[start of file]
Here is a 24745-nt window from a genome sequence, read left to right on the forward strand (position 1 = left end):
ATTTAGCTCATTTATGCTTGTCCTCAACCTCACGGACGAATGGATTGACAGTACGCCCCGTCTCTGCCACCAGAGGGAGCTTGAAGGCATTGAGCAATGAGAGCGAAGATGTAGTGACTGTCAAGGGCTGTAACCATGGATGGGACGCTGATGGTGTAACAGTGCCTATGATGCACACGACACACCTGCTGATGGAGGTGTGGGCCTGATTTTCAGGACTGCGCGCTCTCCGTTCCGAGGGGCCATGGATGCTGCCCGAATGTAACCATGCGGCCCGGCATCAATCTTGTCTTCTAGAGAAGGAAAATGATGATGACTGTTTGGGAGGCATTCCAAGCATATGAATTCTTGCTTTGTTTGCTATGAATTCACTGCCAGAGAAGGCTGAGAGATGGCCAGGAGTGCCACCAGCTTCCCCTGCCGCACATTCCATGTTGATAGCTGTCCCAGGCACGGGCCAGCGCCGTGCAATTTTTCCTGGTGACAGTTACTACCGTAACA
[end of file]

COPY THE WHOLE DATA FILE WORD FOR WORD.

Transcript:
Here is a 24745-nt window from a genome sequence, read left to right on the forward strand (position 1 = left end):
ATTTAGCTCATTTATGCTTGTCCTCAACCTCACGGACGAATGGATTGACAGTACGCCCCGTCTCTGCCACCAGAGGGAGCTTGAAGGCATTGAGCAATGAGAGCGAAGATGTAGTGACTGTCAAGGGCTGTAACCATGGATGGGACGCTGATGGTGTAACAGTGCCTATGATGCACACGACACACCTGCTGATGGAGGTGTGGGCCTGATTTTCAGGACTGCGCGCTCTCCGTTCCGAGGGGCCATGGATGCTGCCCGAATGTAACCATGCGGCCCGGCATCAATCTTGTCTTCTAGAGAAGGAAAATGATGATGACTGTTTGGGAGGCATTCCAAGCATATGAATTCTTGCTTTGTTTGCTATGAATTCACTGCCAGAGAAGGCTGAGAGATGGCCAGGAGTGCCACCAGCTTCCCCTGCCGCACATTCCATGTTGATAGCTGTCCCAGGCACGGGCCAGCGCCGTGCAATTTTTCCTGGTGACAGTTACTACCGTAACA